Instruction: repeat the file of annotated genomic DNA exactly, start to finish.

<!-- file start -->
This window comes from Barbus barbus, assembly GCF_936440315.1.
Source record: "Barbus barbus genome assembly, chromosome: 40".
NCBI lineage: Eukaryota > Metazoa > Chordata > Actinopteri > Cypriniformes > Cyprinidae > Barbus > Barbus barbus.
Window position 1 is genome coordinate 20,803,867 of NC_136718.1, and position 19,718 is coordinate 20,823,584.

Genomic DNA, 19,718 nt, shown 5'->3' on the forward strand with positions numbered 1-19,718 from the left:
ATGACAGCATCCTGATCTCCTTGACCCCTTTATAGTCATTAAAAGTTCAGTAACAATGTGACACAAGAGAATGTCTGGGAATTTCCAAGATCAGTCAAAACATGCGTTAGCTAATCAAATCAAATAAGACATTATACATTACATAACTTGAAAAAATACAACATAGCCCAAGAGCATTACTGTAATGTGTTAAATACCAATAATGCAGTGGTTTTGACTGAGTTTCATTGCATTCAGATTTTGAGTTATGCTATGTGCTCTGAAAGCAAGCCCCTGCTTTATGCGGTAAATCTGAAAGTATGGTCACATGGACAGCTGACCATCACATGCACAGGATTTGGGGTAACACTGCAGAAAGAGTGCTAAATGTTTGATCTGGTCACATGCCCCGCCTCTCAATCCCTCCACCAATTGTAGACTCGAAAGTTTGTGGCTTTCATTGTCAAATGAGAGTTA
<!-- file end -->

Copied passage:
This window comes from Barbus barbus, assembly GCF_936440315.1.
Source record: "Barbus barbus genome assembly, chromosome: 40".
NCBI lineage: Eukaryota > Metazoa > Chordata > Actinopteri > Cypriniformes > Cyprinidae > Barbus > Barbus barbus.
Window position 1 is genome coordinate 20,803,867 of NC_136718.1, and position 19,718 is coordinate 20,823,584.

Genomic DNA, 19,718 nt, shown 5'->3' on the forward strand with positions numbered 1-19,718 from the left:
ATGACAGCATCCTGATCTCCTTGACCCCTTTATAGTCATTAAAAGTTCAGTAACAATGTGACACAAGAGAATGTCTGGGAATTTCCAAGATCAGTCAAAACATGCGTTAGCTAATCAAATCAAATAAGACATTATACATTACATAACTTGAAAAAATACAACATAGCCCAAGAGCATTACTGTAATGTGTTAAATACCAATAATGCAGTGGTTTTGACTGAGTTTCATTGCATTCAGATTTTGAGTTATGCTATGTGCTCTGAAAGCAAGCCCCTGCTTTATGCGGTAAATCTGAAAGTATGGTCACATGGACAGCTGACCATCACATGCACAGGATTTGGGGTAACACTGCAGAAAGAGTGCTAAATGTTTGATCTGGTCACATGCCCCGCCTCTCAATCCCTCCACCAATTGTAGACTCGAAAGTTTGTGGCTTTCATTGTCAAATGAGAGTTA